Parenthood suits family lawyer
Rita Ku understood clients better after having kids, writesDaleena Samara
Rita Ku's exuberance is infectious. It's the morning after a celebratory party at the China Club and she breezes into the room talking about the night before. The cause for celebration was her appointment as a partner of Withers Worldwide, which has made her the English law firm's first Chinese partner and only the seventh partner in Asia.
The appointment is her second milestone for the global firm. In 2010 she worked on the landmark divorce case ML v YJ, where the ruling in favour of her client pressured the Legislative Council to make important changes to the Matrimonial Proceedings and Property Ordinance.
Despite her high spirits, Ku stresses the fact that her work as a family-law specialist is centred on acrimonious marital relationships concerning divorce, child custody and ancillary relief.
The divorce cases she handles involve wealthy couples negotiating substantial divorce settlements. Her position requires the ability to deal with the emotional aspects of each family's welfare, especially the children. These are skills Ku has developed over a decade of practice.
"Not all cases end up in court and a lawyer has to find a way to strike a balance because we are talking about family, not business, and children may be involved. The client, caught up in the heat of the moment, may find it hard to understand, but with hindsight, they will recognise that it is in their best interest," she says.
Family law was not Ku's first choice when she graduated with an LLB from Hong Kong University in 2000. She joined a local practice for her two-year apprenticeship which exposed her to a wide gamut of litigation work.
The experience took her to places current trainees would refuse to tread, she says. She once spent an entire day with a filing clerk in a train station with a photograph of a defendant in hand, scanning the crowds for the person so she could serve them with a divorce petition.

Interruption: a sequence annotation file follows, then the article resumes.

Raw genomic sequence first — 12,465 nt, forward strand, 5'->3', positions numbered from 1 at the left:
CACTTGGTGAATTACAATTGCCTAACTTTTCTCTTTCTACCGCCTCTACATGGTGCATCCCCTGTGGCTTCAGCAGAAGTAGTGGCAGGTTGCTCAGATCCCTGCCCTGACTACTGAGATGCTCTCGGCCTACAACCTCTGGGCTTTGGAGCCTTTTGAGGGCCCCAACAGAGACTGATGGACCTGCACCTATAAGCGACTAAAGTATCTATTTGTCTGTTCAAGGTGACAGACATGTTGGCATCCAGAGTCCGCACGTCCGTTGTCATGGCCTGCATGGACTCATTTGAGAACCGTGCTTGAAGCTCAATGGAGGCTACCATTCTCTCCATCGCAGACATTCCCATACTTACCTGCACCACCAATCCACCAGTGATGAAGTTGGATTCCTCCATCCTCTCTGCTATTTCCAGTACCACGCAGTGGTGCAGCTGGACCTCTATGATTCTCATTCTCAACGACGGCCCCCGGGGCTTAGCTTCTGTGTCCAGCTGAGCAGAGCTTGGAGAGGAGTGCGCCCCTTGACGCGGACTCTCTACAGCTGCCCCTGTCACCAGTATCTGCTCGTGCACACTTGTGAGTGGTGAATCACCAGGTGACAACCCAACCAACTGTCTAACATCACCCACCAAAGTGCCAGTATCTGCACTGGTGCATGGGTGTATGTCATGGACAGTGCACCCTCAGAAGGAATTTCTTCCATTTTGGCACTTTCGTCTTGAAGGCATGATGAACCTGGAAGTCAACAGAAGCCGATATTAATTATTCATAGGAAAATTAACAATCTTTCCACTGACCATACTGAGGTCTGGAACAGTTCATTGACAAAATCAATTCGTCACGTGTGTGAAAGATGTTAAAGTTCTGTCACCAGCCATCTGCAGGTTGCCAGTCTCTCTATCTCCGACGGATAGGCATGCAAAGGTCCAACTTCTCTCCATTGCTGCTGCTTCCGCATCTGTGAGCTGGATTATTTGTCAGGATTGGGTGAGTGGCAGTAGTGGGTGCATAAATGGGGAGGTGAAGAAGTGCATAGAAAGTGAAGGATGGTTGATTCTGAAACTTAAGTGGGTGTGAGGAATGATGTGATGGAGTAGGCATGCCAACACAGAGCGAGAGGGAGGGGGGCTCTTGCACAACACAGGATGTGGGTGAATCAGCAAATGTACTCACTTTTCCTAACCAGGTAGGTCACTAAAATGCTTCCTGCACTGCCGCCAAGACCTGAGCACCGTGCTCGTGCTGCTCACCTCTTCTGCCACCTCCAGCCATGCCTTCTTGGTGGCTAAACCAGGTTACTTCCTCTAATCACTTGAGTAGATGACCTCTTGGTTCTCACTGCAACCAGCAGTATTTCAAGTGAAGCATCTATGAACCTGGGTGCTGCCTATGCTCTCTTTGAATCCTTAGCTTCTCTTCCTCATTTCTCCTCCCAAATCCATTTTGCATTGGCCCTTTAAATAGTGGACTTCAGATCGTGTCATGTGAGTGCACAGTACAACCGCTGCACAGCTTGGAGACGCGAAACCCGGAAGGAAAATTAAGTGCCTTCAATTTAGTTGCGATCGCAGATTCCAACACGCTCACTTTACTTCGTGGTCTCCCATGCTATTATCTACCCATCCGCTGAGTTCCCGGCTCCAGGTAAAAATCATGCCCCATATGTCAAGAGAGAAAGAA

She was admitted to the Hong Kong Law Society in 2002 and joined the Hong Kong Family Law Association a few years later. She briefly worked in commercial law before joining an international law firm, where she was assigned to work with Sharon Ser, a noted family lawyer who is now her senior partner at Withers. The firm was looking for a lawyer with Chinese language skills and Ku, fluent in Cantonese, Putonghua and English, fit the bill.
She has made two big decisions since then: to specialise in family law, and to get married and become a mother.
She discovered the latter gave her an advantage in her career. "With a husband and children, you begin to understand the difficulties that clients face. Some clients may say you don't understand them because you are not married and have no kids. But that's not true with me."
Ku learned how to navigate the differences between male and female communication styles by reading books such as Men are from Mars, Women are from Venus .
"You need different skill sets for the two genders. Men want to have quick, constructive responses, but with the women, it's a slower, collaborative process," she says.
Ku joined Withers Hong Kong in 2010. On being made a partner of the firm, she says: "I think my efforts in the past paid for this promotion."